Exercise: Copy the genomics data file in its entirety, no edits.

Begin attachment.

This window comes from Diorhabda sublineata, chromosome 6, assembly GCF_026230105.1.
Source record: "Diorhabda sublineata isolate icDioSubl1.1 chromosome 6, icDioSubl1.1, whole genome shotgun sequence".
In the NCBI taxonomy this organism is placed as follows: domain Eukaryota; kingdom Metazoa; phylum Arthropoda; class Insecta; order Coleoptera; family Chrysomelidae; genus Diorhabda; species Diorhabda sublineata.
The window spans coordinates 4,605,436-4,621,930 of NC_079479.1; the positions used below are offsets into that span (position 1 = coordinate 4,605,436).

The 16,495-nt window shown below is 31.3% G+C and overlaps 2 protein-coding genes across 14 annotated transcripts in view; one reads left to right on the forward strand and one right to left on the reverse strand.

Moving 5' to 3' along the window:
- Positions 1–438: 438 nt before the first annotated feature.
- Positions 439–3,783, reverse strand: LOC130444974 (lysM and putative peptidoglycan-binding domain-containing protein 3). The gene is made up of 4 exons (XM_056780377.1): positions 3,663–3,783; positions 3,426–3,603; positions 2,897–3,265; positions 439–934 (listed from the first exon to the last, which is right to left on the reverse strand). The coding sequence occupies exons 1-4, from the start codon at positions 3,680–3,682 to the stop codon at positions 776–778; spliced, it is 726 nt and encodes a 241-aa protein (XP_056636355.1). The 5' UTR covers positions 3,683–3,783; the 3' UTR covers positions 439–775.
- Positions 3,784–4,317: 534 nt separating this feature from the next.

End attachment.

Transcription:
This window comes from Diorhabda sublineata, chromosome 6, assembly GCF_026230105.1.
Source record: "Diorhabda sublineata isolate icDioSubl1.1 chromosome 6, icDioSubl1.1, whole genome shotgun sequence".
In the NCBI taxonomy this organism is placed as follows: domain Eukaryota; kingdom Metazoa; phylum Arthropoda; class Insecta; order Coleoptera; family Chrysomelidae; genus Diorhabda; species Diorhabda sublineata.
The window spans coordinates 4,605,436-4,621,930 of NC_079479.1; the positions used below are offsets into that span (position 1 = coordinate 4,605,436).

The 16,495-nt window shown below is 31.3% G+C and overlaps 2 protein-coding genes across 14 annotated transcripts in view; one reads left to right on the forward strand and one right to left on the reverse strand.

Moving 5' to 3' along the window:
- Positions 1–438: 438 nt before the first annotated feature.
- Positions 439–3,783, reverse strand: LOC130444974 (lysM and putative peptidoglycan-binding domain-containing protein 3). The gene is made up of 4 exons (XM_056780377.1): positions 3,663–3,783; positions 3,426–3,603; positions 2,897–3,265; positions 439–934 (listed from the first exon to the last, which is right to left on the reverse strand). The coding sequence occupies exons 1-4, from the start codon at positions 3,680–3,682 to the stop codon at positions 776–778; spliced, it is 726 nt and encodes a 241-aa protein (XP_056636355.1). The 5' UTR covers positions 3,683–3,783; the 3' UTR covers positions 439–775.
- Positions 3,784–4,317: 534 nt separating this feature from the next.